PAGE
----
Skip to main content

New Curtin technology makes campus safer

Media release

Curtin’s own innovative research is being used to help keep its Bentley Campus safe around the clock.

The University has installed a new mobile surveillance system, Virtual Observer — developed by Curtin’s Professor of Computer Science, Svetha Venkatesh and Dr Stewart Greenhill, with transit security company Digital Technology International (DTI) — on the top of three of its security patrol cars and a campus shuttle bus.

Professor Venkatesh said that Virtual Observer provided the ability to add cameras and specialist data recording equipment developed by DTI to vehicles to create a mobile camera network.

The benefit is far greater coverage and flexibility than a traditional static surveillance and CCTV systems, Professor Venkatesh said.

“This sort of technology helps to create a safer environment because it is fixed to the top of a vehicle and is collecting information 24 hours a day, seven days a week,” she said.

“The system captures full 360 degree vision of each location the vehicle moves around the campus.

“This allows locations to be viewed from different angles, which can prove helpful when viewing an incident on camera.”

Groundbreaking aspects of the technology are its use of Global Positioning System technology, and the time stamping of footage. These allow instant access to vision based on either time or location.

“We can pinpoint a location on a map of the campus and access footage available at that time from any vehicle that has been past that location,” Professor Venkatesh said.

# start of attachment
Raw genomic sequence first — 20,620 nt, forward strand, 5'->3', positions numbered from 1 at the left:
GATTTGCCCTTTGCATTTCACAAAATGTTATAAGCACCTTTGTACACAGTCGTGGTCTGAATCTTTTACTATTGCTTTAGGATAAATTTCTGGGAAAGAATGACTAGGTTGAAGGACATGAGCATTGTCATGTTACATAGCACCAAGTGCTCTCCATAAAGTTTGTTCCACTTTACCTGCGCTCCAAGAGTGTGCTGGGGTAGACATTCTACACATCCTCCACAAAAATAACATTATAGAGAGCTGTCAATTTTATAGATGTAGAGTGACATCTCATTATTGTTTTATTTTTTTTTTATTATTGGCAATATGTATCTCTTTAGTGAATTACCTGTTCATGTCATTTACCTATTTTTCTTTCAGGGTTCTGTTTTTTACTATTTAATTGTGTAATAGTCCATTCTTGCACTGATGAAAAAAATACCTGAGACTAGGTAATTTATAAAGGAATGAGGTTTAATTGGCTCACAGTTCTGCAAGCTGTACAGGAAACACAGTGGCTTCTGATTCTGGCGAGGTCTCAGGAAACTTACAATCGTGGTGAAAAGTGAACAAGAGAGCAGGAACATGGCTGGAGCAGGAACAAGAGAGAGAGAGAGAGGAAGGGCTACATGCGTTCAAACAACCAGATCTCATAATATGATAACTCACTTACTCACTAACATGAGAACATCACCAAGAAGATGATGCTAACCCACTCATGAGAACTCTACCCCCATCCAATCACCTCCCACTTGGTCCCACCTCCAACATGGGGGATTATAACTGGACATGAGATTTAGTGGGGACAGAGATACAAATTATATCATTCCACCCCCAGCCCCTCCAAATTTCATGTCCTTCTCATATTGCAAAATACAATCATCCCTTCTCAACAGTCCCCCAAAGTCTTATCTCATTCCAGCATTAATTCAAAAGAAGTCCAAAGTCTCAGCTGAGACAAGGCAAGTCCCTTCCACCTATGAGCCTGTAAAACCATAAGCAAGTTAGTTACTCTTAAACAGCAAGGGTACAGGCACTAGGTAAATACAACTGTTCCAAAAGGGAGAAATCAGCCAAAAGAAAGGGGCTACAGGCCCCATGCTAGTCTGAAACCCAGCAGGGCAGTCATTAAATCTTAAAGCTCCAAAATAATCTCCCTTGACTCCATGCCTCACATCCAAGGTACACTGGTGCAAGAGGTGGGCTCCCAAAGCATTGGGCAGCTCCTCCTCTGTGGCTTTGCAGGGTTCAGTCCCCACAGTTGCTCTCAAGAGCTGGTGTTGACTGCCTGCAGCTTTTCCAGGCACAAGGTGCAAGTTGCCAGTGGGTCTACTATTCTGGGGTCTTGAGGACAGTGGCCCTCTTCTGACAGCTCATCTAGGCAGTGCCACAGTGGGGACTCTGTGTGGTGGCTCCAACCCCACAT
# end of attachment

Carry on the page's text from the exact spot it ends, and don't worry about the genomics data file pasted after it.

“This provides a significant time saving compared to looking through every minute of footage from a camera and trying to work out what the camera is pointing at; particularly where there are multiple cameras involved.

“Virtual Observer will enable a more efficient response to incident reports.”

Professor Venkatesh said Virtual Observer could be used for crime prevention, policing, intelligence collection, counter terrorism and to assist in the assessment of insurance claims and court actions.

She hoped the technology, which Curtin has developed with transit security company Digital Technology International over the past several years, will be picked up by public transport authorities for use on trains and buses.

Curtin’s Director of Asset Management, Graham Arndt, said a trial program of the Virtual Observer had proved extremely successful and prompted the University to adopt the technology full-time.

“We believe that by adding the Virtual Observer to the set of tools we already have available, we can increase the level of security on the Bentley Campus for students, staff and visitors,” he said.

“We now have a way to monitor activities on any part of the Campus and we will be able to pre-empt many security issues, and quickly respond to those that do still occur.”

Mr Arndt said the technology would also allow Curtin security staff to view footage of incidents and help identify the people involved.

Visit the Virtual Observer website for more information.